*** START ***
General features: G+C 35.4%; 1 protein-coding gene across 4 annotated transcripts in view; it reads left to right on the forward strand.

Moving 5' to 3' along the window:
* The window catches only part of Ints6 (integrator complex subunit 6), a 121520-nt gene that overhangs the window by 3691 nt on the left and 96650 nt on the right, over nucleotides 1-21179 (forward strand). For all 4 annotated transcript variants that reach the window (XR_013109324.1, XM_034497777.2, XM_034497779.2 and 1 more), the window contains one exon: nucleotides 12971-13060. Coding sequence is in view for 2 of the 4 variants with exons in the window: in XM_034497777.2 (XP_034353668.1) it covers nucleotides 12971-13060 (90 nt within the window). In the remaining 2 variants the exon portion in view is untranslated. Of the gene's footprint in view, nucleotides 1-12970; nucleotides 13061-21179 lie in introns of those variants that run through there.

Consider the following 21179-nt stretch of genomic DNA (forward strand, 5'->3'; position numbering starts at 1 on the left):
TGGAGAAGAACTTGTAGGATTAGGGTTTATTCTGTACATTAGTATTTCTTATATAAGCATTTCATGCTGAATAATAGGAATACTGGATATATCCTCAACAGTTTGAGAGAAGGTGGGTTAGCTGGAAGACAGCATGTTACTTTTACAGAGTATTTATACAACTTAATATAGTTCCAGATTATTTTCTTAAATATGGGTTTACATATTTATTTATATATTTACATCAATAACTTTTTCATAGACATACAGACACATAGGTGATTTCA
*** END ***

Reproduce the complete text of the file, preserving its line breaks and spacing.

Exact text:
General features: G+C 35.4%; 1 protein-coding gene across 4 annotated transcripts in view; it reads left to right on the forward strand.

Moving 5' to 3' along the window:
* The window catches only part of Ints6 (integrator complex subunit 6), a 121520-nt gene that overhangs the window by 3691 nt on the left and 96650 nt on the right, over nucleotides 1-21179 (forward strand). For all 4 annotated transcript variants that reach the window (XR_013109324.1, XM_034497777.2, XM_034497779.2 and 1 more), the window contains one exon: nucleotides 12971-13060. Coding sequence is in view for 2 of the 4 variants with exons in the window: in XM_034497777.2 (XP_034353668.1) it covers nucleotides 12971-13060 (90 nt within the window). In the remaining 2 variants the exon portion in view is untranslated. Of the gene's footprint in view, nucleotides 1-12970; nucleotides 13061-21179 lie in introns of those variants that run through there.

Consider the following 21179-nt stretch of genomic DNA (forward strand, 5'->3'; position numbering starts at 1 on the left):
TGGAGAAGAACTTGTAGGATTAGGGTTTATTCTGTACATTAGTATTTCTTATATAAGCATTTCATGCTGAATAATAGGAATACTGGATATATCCTCAACAGTTTGAGAGAAGGTGGGTTAGCTGGAAGACAGCATGTTACTTTTACAGAGTATTTATACAACTTAATATAGTTCCAGATTATTTTCTTAAATATGGGTTTACATATTTATTTATATATTTACATCAATAACTTTTTCATAGACATACAGACACATAGGTGATTTCA